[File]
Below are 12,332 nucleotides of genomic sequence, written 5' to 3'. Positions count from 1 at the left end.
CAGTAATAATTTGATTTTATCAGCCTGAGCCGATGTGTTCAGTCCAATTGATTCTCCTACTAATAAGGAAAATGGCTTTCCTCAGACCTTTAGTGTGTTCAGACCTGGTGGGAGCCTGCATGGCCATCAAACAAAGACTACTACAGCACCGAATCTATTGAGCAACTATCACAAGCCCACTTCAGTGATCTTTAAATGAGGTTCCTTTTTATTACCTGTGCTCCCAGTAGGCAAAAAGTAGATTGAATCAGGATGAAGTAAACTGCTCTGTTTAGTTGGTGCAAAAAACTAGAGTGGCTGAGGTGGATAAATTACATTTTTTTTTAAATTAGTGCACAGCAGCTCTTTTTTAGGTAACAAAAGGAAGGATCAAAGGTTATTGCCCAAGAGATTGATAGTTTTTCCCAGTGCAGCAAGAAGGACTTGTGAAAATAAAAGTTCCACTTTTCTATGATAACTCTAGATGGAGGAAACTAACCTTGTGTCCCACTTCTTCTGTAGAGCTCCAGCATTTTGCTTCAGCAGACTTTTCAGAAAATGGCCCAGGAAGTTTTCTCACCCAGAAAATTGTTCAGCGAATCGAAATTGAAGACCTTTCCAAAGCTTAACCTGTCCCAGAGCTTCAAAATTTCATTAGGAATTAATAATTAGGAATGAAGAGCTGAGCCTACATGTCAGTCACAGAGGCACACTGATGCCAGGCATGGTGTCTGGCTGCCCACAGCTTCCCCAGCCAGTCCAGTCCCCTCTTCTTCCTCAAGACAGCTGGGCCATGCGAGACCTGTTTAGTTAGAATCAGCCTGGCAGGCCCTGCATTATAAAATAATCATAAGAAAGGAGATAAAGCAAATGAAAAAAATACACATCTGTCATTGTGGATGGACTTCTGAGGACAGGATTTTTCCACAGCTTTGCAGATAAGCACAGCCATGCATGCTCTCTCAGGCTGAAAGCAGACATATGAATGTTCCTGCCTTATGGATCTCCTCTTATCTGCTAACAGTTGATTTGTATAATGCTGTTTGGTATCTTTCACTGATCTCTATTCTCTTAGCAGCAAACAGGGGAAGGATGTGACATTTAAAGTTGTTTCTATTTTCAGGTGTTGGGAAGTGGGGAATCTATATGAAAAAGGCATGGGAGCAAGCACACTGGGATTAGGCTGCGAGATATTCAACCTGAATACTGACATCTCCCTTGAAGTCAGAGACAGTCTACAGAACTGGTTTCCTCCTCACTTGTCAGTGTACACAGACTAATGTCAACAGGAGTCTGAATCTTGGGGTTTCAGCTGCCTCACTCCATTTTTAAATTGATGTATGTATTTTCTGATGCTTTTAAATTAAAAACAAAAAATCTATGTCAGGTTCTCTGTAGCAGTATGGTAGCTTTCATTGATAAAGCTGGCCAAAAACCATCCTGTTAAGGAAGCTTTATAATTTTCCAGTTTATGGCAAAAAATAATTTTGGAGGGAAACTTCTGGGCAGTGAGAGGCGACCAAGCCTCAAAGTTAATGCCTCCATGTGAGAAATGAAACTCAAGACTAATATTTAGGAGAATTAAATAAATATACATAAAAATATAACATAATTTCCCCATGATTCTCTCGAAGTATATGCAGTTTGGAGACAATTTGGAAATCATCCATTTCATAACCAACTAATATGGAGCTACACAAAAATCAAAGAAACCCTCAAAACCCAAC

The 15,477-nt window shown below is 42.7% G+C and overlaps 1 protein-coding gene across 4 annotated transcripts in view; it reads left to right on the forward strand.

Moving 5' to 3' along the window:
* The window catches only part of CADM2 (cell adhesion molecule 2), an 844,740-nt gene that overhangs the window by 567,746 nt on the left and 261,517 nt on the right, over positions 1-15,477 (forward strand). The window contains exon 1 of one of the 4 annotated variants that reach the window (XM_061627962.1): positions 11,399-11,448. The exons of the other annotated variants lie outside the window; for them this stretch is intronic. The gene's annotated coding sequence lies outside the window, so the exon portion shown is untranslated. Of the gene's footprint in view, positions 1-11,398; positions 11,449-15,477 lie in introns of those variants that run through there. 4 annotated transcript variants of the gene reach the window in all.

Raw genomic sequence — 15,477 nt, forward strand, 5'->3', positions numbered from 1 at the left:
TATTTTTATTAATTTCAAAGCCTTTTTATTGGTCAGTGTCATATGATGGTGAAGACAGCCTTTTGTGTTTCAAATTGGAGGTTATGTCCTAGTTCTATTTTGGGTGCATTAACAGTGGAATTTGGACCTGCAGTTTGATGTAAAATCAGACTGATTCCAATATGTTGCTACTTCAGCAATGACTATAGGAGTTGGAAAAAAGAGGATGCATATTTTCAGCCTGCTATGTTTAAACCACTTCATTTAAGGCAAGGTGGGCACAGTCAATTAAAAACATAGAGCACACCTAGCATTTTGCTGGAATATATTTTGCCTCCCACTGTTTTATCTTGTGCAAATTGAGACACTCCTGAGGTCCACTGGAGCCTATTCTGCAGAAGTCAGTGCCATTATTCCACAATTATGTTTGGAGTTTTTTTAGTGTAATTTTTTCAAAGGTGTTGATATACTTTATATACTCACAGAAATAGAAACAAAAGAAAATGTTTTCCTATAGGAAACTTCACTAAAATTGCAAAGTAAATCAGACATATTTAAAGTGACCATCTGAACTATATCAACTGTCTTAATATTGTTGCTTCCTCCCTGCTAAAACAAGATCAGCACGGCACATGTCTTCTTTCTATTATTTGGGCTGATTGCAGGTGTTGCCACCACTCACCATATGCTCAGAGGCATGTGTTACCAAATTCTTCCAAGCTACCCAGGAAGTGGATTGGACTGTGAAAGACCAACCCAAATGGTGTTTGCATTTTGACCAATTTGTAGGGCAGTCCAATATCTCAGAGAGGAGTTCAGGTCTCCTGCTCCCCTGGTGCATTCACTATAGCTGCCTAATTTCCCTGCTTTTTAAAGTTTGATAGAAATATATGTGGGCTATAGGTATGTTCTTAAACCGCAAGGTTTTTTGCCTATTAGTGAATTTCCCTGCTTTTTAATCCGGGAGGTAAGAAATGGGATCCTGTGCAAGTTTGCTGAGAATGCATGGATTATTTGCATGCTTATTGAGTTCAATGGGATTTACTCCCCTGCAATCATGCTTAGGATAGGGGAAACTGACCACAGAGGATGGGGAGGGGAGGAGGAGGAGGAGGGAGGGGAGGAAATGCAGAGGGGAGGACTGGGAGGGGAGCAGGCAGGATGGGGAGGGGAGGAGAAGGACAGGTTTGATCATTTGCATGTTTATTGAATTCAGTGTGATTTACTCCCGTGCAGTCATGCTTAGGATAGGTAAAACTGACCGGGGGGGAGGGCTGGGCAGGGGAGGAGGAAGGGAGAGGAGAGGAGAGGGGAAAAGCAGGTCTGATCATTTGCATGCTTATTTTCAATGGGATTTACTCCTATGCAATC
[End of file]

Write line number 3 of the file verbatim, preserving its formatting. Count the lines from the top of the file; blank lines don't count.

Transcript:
The 15,477-nt window shown below is 42.7% G+C and overlaps 1 protein-coding gene across 4 annotated transcripts in view; it reads left to right on the forward strand.